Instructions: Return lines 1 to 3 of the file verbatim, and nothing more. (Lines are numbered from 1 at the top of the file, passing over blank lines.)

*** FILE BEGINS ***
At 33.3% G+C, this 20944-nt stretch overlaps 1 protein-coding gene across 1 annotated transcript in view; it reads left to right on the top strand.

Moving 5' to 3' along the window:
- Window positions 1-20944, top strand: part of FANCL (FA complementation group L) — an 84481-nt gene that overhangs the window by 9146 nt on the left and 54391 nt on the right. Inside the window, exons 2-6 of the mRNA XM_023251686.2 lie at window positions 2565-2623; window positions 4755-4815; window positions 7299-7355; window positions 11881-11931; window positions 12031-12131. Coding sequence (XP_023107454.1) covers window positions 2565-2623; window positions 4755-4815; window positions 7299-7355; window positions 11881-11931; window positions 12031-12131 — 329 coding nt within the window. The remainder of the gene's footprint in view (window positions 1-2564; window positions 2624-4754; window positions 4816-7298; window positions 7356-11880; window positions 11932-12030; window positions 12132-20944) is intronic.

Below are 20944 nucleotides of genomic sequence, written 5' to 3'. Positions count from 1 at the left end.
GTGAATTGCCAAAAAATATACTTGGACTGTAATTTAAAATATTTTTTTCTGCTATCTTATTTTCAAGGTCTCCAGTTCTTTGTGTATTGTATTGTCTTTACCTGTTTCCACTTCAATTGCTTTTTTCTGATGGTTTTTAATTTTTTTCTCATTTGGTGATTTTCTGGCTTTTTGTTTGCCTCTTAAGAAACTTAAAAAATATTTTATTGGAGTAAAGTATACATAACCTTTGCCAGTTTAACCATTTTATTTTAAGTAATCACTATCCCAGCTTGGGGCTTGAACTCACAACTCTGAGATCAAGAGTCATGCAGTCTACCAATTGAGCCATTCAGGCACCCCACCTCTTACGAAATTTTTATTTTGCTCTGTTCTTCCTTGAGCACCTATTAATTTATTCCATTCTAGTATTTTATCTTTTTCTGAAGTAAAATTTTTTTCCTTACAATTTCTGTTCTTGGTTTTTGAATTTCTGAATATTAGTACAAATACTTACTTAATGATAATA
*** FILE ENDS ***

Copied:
At 33.3% G+C, this 20944-nt stretch overlaps 1 protein-coding gene across 1 annotated transcript in view; it reads left to right on the top strand.

Moving 5' to 3' along the window:
- Window positions 1-20944, top strand: part of FANCL (FA complementation group L) — an 84481-nt gene that overhangs the window by 9146 nt on the left and 54391 nt on the right. Inside the window, exons 2-6 of the mRNA XM_023251686.2 lie at window positions 2565-2623; window positions 4755-4815; window positions 7299-7355; window positions 11881-11931; window positions 12031-12131. Coding sequence (XP_023107454.1) covers window positions 2565-2623; window positions 4755-4815; window positions 7299-7355; window positions 11881-11931; window positions 12031-12131 — 329 coding nt within the window. The remainder of the gene's footprint in view (window positions 1-2564; window positions 2624-4754; window positions 4816-7298; window positions 7356-11880; window positions 11932-12030; window positions 12132-20944) is intronic.